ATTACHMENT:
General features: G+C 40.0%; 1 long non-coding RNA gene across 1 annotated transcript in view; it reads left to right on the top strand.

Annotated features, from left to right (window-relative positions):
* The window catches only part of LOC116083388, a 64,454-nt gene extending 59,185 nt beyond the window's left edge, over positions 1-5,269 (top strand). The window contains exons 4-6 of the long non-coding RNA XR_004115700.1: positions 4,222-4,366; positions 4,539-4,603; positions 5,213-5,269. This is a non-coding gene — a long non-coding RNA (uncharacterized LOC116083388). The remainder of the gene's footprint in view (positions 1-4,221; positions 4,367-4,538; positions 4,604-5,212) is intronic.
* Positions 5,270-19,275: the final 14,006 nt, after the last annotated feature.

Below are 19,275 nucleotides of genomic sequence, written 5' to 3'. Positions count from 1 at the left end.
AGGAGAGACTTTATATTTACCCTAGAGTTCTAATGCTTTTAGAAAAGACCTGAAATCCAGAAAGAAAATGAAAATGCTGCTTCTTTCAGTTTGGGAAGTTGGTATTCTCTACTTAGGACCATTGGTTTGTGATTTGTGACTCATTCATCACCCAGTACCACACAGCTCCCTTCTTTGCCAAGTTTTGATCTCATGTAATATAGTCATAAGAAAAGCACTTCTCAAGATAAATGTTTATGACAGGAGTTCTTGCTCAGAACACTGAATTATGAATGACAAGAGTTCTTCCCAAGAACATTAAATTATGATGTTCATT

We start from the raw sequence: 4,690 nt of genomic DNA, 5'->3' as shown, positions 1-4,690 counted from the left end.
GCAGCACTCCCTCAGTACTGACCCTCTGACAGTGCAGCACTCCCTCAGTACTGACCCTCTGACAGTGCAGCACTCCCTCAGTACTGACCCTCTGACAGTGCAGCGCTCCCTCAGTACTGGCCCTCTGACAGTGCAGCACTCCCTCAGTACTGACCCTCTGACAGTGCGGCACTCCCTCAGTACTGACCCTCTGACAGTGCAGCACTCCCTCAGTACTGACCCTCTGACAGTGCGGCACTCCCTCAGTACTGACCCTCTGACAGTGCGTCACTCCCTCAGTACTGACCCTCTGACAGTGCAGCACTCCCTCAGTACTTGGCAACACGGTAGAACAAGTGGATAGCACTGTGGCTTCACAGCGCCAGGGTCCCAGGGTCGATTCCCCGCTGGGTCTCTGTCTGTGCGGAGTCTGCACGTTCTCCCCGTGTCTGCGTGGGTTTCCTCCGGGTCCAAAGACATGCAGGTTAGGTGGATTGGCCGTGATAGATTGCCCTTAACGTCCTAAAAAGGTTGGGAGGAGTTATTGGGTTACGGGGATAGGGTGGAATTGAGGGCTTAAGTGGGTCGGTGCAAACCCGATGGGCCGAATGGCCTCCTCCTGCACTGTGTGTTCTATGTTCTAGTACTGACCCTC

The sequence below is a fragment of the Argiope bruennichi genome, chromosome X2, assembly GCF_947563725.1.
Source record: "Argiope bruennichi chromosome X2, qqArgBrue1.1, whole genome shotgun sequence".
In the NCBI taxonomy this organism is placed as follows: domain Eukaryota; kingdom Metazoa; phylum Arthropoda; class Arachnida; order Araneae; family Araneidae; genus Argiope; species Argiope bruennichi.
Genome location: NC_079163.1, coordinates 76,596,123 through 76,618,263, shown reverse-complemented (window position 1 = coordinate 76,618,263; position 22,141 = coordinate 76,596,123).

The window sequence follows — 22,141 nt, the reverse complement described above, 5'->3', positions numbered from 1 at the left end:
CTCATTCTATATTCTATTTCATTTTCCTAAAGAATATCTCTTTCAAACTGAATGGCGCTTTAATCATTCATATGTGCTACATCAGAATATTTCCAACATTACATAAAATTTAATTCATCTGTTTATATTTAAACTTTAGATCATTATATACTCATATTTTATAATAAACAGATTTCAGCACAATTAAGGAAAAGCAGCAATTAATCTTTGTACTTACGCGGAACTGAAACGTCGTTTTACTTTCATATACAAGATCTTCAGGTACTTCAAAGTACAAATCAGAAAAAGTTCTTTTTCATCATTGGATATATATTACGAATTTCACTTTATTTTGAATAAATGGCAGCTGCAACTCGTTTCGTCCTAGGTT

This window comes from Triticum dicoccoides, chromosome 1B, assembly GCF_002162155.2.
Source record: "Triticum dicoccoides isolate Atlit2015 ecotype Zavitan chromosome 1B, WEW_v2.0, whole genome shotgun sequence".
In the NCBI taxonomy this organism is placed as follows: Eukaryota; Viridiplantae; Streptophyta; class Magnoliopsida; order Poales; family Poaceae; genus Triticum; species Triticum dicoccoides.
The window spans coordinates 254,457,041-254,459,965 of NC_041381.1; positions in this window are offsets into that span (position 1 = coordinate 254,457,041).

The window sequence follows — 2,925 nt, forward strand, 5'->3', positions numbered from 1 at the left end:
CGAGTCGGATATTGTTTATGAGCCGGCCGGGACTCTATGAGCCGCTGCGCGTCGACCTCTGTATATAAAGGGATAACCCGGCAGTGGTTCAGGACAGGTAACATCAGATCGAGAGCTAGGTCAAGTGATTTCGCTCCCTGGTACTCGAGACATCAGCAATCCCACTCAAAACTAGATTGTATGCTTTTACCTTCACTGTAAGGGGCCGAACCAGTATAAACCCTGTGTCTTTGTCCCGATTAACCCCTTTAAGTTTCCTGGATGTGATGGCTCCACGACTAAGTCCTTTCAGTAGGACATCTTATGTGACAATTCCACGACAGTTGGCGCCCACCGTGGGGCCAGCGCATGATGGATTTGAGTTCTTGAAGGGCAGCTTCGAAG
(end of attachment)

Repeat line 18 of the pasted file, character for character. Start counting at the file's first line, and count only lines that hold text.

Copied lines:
The window spans coordinates 254,457,041-254,459,965 of NC_041381.1; positions in this window are offsets into that span (position 1 = coordinate 254,457,041).